William Russell Birch (English artist, 1755-1834) Hoboken in New Jersey Seat of Mr. John Stevens. Country Seats of the United States 1808

William Russell Birch (English artist, 1755-1834) Hampton the Seat of Gen. Charles Ridgley, Maryland.  Country Seats of the United States 1808

William Russell Birch (English artist, 1755-1834) Landsdown the Seat of the late Wm Bingham Esq Pennsylvania.  Country Seats of the United States 1808

William Russell Birch (English artist, 1755-1834) Mount Vernon, Virginia, Seat of the late Genl G. Washington.  Country Seats of the United States 1808.

William Russell Birch (English artist, 1755-1834) Fountain Green Pennsylvania the Seat of Mr. S. Meeker.  Country Seats of the United States 1808.

William Russell Birch (English artist, 1755-1834) Solitude in Pennsylvania belonging to Mr. Penn.  Country Seats of the United States 1808.

William Russell Birch (English artist, 1755-1834) Devon in Pennsylvania the Seat of Mr. Dallas.  Country Seats of the United States 1808.

William Russell Birch (English artist, 1755-1834) Mount Sidney, the Seat of Gen. John Barker.  Pennsylvania. Country Seats of the United States 1808

William Russell Birch (English artist, 1755-1834) Seat of Mr. Duplantier near New Orleans & lately occupied as Head Quarters by Gen. J. Wilkinson.  Country Seats of the United States 1808.

William Russell Birch (English artist, 1755-1834) Montebello Birch General S Smith Balt.  Country Seats of the United States 1808

William Russell Birch (English artist, 1755-1834) Woodlands.  Woodlands the Seat of Mr Wm Hamilton, Pennsylvania. Country Seats of the United States 1808

Sunday, August 25, 2019

Plants in Early American Gardens - White Turtlehead

White Turtlehead (Chelone glabra)

This robust, showy North American perennial is found in moist woodland coves and along stream banks from Canada to Alabama. It was introduced into Europe in 1730 and named by Linnaeus. The Quaker botanist John Bartram sent seed of both white and red forms to his British patron, Peter Collinson, in 1750-51. The great naturalist, John Clayton, also sent seed abroad to Philip Miller of the Chelsea Physic Garden as well as to Bartram. By the mid-19th century, American garden writers such as Robert Buist promoted the Turtlehead as a desirable, but little known ornamental plant.

Saturday, August 24, 2019

1625 Francis Bacon's essay Of Gardens - Classic Garden Literature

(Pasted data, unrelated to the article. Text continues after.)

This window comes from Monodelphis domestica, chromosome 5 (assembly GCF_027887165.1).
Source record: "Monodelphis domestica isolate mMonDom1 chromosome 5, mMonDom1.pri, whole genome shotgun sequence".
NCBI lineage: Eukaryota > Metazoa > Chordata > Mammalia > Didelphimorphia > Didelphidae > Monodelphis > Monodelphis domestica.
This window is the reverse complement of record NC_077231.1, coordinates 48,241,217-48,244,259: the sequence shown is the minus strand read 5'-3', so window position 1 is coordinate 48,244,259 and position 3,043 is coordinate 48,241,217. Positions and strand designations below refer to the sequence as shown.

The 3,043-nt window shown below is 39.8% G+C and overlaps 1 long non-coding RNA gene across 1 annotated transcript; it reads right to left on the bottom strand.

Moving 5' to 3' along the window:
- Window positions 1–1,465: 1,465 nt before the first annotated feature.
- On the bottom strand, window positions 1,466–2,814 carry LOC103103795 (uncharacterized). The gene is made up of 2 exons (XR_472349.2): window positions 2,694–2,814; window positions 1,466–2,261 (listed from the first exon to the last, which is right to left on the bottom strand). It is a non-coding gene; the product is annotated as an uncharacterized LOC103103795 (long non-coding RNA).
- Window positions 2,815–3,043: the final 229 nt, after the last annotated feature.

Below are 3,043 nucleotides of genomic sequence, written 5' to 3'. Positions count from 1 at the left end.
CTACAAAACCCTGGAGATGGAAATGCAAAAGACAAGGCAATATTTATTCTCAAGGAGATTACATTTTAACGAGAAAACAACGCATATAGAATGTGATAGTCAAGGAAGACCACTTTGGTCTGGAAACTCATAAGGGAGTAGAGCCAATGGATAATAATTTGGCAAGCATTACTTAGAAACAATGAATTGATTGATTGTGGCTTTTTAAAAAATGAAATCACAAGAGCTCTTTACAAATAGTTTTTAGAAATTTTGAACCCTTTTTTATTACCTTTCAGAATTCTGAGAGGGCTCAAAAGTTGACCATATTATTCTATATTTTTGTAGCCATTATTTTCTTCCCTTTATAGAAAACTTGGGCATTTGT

Francis Bacon, (1561-1626), English philosopher, statesman, scientist, lawyer, jurist, & author, wrote of gardens in his 1625 Essayes or Counsels, Civill and Morall in the appropriately titled essay Of Gardens. Bacon had inherited his father's estate at Gorhambury in Hertfordshire in 1602. He gardened there & his notes outlining a scheme to make a four-acre water garden still exist in the British Museum. His essay on gardens coincided with the new North American settlements along the Atlantic coast.
Frans Pourbus the younger (1569–1622) Portrait of Francis Bacon 1617

God Almighty first planted a Garden; and, indeed, it is the purest of human pleasures; it is the greatest refreshment to the spirits of man; without which buildings and palaces are but gross handy-works: and a man shall ever see, that, when ages grow to civility and elegancy, men come to build stately, sooner than to garden finely; as if gardening were the greater perfection.

Gardens by the Season

I do hold it in the royal ordering of Gardens, there ought to be Gardens for all the months in the year, in which, severally, things of beauty may be then in season.

For December, and January, and the latter part of November, you must take such things as are green all winter: Holly, Ivy, Bays, Juniper, Cypress-trees, Yew, Pineapple-trees; Fir-trees, Rosemary, Lavender; Periwinkle, the white, the purple, and the blue; Germander, Flags, Orange-trees, Lemon-trees, and Myrtles, if they be stoved; and Sweet Marjoram, warm set.

There followeth, for the latter part of January and February, the Mezereon-tree, which then blossoms: Crocus Vernus, both the yellow and the gray; Primroses, Anemones, the early Tulip, the Hyacinthus Orientalis, Chamairis Fritellaria.

For March, there come Violets, especially the single blue, which are the earliest; the yellow Daffodil, the Daisy, the Almond-tree in blossom, the Peach-tree in blossom, the Cornelian-tree in blossom, Sweet-Briar.

In April follow the double white Violet, the Wallflower, the Stock-Gffliflower, the Cowslip, Flower-de-Luces and Lilies of all natures; Rosemary-flowers, the Tulip, the double Peony, the pale Daffodil, the French Honeysuckle, the Cheery-tree in blossom, the Damascene' and Plum-trees in blossom, the White Thom in leaf, the Lilac-tree.